Many of us are grieving right now. We are grieving having our loved ones close to us, the ability to support one another and hug one another in the way we normally would
We are grieving our rituals, our routines and the familiarity of our day-to-day activities. For those of us who have a history with grief (especially the unexpected kind), those previous losses may be re-ignited and awakened.
The virus has caused upheavals in our social lives, work routines, relationships, schools and childcare – this is causing great anxiety and there is no template for dealing with this pandemic. Much like there is no template or guide for grief. We know grief can be messy. It is cyclical and lingers around important events, words not said, certain songs, and moments captured like photographs in our minds. It is not a place we can always ignore.
In our recent coronavirus impact survey, 22% of those who responded had lost a loved one to meningitis and each had their own unique experience of dealing with the outbreak of coronavirus and the lockdown period.
The majority of people reported that their meningitis experience affected them in some way before the pandemic began, with as many as 70% reporting a negative impact on their mental health and emotional wellbeing and many of these reported feeling a little or a lot worse since the outbreak.
“Meningitis stole my son’s life and as a parent the feeling of helplessness will be with me forever”
“Not having my usual distractions has resurfaced a new deep grief within me”
Many of the concerns and worries that bereaved people reported were similar to those shared by other supporters around relationships, feeling connected, employment and financial worries and accessing services, as well as Covid-19 itself.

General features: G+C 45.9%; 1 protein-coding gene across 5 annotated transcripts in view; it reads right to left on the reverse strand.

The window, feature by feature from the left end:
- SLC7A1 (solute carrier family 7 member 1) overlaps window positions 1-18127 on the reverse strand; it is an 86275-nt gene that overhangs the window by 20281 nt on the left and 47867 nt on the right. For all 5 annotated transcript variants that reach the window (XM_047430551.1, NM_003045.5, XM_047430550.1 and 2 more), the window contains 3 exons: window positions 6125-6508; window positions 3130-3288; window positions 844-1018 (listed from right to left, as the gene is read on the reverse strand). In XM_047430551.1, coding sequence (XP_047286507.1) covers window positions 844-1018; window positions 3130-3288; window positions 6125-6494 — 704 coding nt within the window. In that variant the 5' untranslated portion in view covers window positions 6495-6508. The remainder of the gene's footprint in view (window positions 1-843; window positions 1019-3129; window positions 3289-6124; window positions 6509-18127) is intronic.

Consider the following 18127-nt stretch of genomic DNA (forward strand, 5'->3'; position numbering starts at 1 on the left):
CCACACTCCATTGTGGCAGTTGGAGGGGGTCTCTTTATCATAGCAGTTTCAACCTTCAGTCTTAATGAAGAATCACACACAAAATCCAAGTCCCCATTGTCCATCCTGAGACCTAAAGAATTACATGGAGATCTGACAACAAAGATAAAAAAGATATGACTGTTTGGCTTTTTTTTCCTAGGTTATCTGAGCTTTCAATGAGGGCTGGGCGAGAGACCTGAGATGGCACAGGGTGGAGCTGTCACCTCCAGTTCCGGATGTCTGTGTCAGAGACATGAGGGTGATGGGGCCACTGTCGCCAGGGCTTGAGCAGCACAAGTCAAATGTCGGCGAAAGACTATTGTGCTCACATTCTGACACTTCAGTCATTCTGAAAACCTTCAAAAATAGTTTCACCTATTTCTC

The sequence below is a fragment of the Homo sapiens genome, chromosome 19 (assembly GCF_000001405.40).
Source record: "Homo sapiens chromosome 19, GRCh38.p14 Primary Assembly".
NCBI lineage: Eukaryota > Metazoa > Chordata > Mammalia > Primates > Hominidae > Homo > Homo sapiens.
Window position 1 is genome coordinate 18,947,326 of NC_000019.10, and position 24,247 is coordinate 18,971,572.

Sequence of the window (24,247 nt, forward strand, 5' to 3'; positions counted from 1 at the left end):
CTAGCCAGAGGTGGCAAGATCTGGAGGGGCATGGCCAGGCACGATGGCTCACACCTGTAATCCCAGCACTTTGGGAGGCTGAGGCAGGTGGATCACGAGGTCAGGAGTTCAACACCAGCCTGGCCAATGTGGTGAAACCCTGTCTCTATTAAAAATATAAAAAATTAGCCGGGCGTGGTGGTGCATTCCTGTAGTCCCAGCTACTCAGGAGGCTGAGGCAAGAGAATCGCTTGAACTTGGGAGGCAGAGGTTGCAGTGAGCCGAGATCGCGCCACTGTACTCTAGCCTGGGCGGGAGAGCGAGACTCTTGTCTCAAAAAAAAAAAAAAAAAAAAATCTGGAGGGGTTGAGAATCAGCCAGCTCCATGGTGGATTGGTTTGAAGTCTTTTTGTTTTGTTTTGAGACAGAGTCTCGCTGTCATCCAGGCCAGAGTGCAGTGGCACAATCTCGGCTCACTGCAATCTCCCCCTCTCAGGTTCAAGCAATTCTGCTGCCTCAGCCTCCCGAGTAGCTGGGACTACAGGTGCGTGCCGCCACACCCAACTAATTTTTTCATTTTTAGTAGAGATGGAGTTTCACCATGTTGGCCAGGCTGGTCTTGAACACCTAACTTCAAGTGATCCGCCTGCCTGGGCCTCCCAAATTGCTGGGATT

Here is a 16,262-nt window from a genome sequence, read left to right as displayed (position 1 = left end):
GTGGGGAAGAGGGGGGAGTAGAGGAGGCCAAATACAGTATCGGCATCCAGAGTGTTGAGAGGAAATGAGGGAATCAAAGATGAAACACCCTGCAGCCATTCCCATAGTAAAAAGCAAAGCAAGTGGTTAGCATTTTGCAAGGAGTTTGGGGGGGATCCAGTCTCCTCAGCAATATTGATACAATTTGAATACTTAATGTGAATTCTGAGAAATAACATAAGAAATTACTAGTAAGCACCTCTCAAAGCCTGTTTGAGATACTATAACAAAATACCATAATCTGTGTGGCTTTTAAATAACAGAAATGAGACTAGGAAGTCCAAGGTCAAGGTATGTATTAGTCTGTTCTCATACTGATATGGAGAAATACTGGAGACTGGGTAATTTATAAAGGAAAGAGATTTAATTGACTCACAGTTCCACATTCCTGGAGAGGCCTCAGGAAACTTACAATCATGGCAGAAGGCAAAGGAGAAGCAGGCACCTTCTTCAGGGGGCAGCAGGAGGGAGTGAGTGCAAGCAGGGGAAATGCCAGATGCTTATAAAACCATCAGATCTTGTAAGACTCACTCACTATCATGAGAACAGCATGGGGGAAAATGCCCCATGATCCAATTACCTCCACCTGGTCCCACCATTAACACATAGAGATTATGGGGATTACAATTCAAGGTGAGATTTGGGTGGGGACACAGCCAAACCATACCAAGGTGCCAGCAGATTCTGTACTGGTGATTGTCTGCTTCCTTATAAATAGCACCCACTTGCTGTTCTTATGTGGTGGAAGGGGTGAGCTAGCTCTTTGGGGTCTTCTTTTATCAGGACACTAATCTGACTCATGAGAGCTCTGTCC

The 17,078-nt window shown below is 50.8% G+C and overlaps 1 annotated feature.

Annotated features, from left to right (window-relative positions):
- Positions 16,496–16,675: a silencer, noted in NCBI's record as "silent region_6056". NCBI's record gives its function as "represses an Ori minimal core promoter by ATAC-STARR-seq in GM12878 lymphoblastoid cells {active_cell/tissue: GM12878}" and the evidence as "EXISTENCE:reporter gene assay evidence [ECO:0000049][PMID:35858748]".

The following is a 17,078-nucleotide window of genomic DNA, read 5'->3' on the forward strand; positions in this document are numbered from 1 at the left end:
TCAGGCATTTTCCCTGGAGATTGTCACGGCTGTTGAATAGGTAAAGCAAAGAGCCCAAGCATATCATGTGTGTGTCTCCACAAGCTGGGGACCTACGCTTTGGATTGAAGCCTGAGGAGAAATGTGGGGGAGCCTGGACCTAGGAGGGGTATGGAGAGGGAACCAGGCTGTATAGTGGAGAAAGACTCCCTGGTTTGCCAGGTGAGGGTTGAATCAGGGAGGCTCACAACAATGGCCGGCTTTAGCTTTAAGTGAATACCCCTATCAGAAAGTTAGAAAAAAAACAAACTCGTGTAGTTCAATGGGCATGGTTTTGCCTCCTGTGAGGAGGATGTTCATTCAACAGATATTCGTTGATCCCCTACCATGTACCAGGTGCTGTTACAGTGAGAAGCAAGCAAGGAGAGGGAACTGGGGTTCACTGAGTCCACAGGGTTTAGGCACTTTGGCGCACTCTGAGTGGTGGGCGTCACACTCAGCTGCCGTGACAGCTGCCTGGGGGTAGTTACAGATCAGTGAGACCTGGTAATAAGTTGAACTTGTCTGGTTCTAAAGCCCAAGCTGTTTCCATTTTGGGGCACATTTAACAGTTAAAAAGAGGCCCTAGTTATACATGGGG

“I’m scared that coronavirus will take someone close to me as quickly as meningitis did”
“…being stuck in the house with memories of my daughter has been so hard”
On the other hand, for others who have lost loved ones, this time has also alleviated some of the daily stresses and strains that the burden of grief can sometimes bring – such as a fast pace of life, interactions with friends, neighbours and colleagues, unwanted reminders and comparisons from those whose lives have not been devastated by meningitis.
People have found time to exercise more, enjoy quality time with family and experienced less pressure schooling and working from home.
“I have been able to separate myself from people and not have to come up with excuses as to why I don’t want to be around them. It has helped me to grieve in some ways as I have just been able to let out all of my emotions”
“Reminders from the outside world were removed, such as school children returning to school after half term break, trips my daughter had been looking forward to with school friends were cancelled - it's hard.”
There is no escaping information about coronavirus at this time and constant updates can keep us in a state of agitation. Our normal life has already been interrupted by social and travel restrictions. Grieving at this time of social separation means that our normal support networks of friends and family are not available in the same way. In particular those who have lost a partner or a parent and those who are not living with a partner might feel desperately alone in their grief. Children - particularly those who have lost a sibling – may feel the family dynamics have changed once again.
If any of this applies to you, please know that you are not alone. The Support team at Meningitis Now are here for you. When asked what we can do for you and your families right now, one of the most common responses was the need for reassurance. But please reach out to us if we can support you and your family at this difficult time.
“Knowing you are there is enough”
“Carry on being a light in the darkness like you always have”